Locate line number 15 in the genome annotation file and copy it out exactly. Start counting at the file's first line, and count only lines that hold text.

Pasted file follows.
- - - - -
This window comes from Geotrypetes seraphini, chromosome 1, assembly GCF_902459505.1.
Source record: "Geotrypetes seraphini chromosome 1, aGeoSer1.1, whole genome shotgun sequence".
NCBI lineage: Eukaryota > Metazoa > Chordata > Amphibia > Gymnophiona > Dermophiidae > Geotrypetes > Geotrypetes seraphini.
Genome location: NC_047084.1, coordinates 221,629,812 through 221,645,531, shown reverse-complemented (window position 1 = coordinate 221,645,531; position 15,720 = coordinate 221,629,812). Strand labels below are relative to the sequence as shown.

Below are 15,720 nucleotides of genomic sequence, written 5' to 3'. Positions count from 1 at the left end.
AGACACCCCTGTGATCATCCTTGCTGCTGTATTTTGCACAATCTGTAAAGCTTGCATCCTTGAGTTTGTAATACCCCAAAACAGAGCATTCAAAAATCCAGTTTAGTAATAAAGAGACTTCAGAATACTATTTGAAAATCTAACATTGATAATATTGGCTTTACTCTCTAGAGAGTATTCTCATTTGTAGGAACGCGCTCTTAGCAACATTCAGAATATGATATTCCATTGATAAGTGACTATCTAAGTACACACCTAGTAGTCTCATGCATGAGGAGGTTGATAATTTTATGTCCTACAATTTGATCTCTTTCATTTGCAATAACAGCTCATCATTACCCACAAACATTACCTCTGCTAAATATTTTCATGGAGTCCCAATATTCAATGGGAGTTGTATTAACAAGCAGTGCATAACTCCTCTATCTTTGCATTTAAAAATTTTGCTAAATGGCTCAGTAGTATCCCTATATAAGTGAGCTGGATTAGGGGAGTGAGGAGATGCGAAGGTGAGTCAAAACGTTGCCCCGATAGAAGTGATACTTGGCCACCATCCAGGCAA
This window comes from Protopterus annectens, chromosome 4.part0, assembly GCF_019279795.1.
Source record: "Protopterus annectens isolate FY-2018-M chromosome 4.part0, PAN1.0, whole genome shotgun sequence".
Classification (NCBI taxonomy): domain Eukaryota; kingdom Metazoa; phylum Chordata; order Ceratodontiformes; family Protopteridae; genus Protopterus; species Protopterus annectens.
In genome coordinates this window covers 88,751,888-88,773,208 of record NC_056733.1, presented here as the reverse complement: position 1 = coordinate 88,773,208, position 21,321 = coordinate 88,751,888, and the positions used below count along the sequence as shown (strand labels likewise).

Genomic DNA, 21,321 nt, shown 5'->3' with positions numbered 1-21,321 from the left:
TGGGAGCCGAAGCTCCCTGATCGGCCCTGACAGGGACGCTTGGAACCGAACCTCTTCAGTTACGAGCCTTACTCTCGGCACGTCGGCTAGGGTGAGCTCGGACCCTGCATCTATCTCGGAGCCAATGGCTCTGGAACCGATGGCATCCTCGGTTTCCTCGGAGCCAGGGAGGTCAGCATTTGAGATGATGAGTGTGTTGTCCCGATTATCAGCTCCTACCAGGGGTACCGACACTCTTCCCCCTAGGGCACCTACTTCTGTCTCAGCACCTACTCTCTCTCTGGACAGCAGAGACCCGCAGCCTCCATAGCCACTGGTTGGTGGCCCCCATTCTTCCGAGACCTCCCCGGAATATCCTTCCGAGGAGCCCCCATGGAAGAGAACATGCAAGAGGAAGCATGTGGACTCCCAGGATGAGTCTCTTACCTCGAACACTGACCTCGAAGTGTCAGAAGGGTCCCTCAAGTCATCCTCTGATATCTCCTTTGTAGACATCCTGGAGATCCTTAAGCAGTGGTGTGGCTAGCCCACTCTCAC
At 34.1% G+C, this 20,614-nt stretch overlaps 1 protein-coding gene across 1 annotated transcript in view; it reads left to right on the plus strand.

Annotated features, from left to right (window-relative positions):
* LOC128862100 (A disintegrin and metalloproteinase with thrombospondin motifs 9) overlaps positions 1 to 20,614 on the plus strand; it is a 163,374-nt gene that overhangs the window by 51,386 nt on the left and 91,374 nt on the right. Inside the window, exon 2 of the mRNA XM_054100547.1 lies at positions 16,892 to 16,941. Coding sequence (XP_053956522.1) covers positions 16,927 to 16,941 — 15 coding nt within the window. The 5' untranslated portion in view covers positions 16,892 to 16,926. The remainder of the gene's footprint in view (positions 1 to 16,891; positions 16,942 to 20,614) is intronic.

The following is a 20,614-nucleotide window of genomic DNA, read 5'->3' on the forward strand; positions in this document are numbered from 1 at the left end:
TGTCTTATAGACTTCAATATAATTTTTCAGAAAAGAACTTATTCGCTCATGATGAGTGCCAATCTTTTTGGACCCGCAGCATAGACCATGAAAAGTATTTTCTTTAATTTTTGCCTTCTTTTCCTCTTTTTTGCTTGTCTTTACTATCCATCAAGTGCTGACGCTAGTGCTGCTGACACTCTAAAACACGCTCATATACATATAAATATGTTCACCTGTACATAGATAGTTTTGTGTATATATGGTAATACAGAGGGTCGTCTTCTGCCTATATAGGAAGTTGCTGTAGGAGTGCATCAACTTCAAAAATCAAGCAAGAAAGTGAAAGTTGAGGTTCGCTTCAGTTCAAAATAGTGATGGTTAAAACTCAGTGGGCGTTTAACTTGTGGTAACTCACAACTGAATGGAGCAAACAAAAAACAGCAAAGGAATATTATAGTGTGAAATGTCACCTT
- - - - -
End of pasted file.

* LOC128862100 (A disintegrin and metalloproteinase with thrombospondin motifs 9) overlaps positions 1 to 20,614 on the plus strand; it is a 163,374-nt gene that overhangs the window by 51,386 nt on the left and 91,374 nt on the right. Inside the window, exon 2 of the mRNA XM_054100547.1 lies at positions 16,892 to 16,941. Coding sequence (XP_053956522.1) covers positions 16,927 to 16,941 — 15 coding nt within the window. The 5' untranslated portion in view covers positions 16,892 to 16,926. The remainder of the gene's footprint in view (positions 1 to 16,891; positions 16,942 to 20,614) is intronic.